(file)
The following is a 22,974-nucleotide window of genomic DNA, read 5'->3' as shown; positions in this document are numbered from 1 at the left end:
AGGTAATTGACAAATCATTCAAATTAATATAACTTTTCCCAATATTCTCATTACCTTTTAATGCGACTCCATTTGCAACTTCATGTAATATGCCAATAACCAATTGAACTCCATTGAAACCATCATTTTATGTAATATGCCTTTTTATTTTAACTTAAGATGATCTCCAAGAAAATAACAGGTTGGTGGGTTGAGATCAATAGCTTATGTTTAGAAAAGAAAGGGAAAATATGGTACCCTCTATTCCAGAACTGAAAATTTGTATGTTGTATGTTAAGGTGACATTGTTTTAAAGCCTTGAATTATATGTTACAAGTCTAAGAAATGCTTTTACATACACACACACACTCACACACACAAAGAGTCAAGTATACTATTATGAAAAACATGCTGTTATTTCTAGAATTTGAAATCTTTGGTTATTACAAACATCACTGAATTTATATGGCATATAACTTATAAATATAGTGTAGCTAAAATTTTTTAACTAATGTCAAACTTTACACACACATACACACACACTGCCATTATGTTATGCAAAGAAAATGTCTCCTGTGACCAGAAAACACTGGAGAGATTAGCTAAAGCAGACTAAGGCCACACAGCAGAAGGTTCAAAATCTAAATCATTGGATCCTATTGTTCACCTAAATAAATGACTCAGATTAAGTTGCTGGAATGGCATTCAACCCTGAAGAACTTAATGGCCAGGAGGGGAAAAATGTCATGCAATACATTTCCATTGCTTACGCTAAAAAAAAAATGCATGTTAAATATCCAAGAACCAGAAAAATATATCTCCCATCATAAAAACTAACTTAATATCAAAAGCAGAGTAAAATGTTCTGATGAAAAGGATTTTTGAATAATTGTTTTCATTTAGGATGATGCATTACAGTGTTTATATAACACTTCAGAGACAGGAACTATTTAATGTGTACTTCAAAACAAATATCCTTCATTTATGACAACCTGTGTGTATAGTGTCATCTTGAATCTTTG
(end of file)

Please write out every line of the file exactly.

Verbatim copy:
The following is a 22,974-nucleotide window of genomic DNA, read 5'->3' as shown; positions in this document are numbered from 1 at the left end:
AGGTAATTGACAAATCATTCAAATTAATATAACTTTTCCCAATATTCTCATTACCTTTTAATGCGACTCCATTTGCAACTTCATGTAATATGCCAATAACCAATTGAACTCCATTGAAACCATCATTTTATGTAATATGCCTTTTTATTTTAACTTAAGATGATCTCCAAGAAAATAACAGGTTGGTGGGTTGAGATCAATAGCTTATGTTTAGAAAAGAAAGGGAAAATATGGTACCCTCTATTCCAGAACTGAAAATTTGTATGTTGTATGTTAAGGTGACATTGTTTTAAAGCCTTGAATTATATGTTACAAGTCTAAGAAATGCTTTTACATACACACACACACTCACACACACAAAGAGTCAAGTATACTATTATGAAAAACATGCTGTTATTTCTAGAATTTGAAATCTTTGGTTATTACAAACATCACTGAATTTATATGGCATATAACTTATAAATATAGTGTAGCTAAAATTTTTTAACTAATGTCAAACTTTACACACACATACACACACACTGCCATTATGTTATGCAAAGAAAATGTCTCCTGTGACCAGAAAACACTGGAGAGATTAGCTAAAGCAGACTAAGGCCACACAGCAGAAGGTTCAAAATCTAAATCATTGGATCCTATTGTTCACCTAAATAAATGACTCAGATTAAGTTGCTGGAATGGCATTCAACCCTGAAGAACTTAATGGCCAGGAGGGGAAAAATGTCATGCAATACATTTCCATTGCTTACGCTAAAAAAAAAATGCATGTTAAATATCCAAGAACCAGAAAAATATATCTCCCATCATAAAAACTAACTTAATATCAAAAGCAGAGTAAAATGTTCTGATGAAAAGGATTTTTGAATAATTGTTTTCATTTAGGATGATGCATTACAGTGTTTATATAACACTTCAGAGACAGGAACTATTTAATGTGTACTTCAAAACAAATATCCTTCATTTATGACAACCTGTGTGTATAGTGTCATCTTGAATCTTTG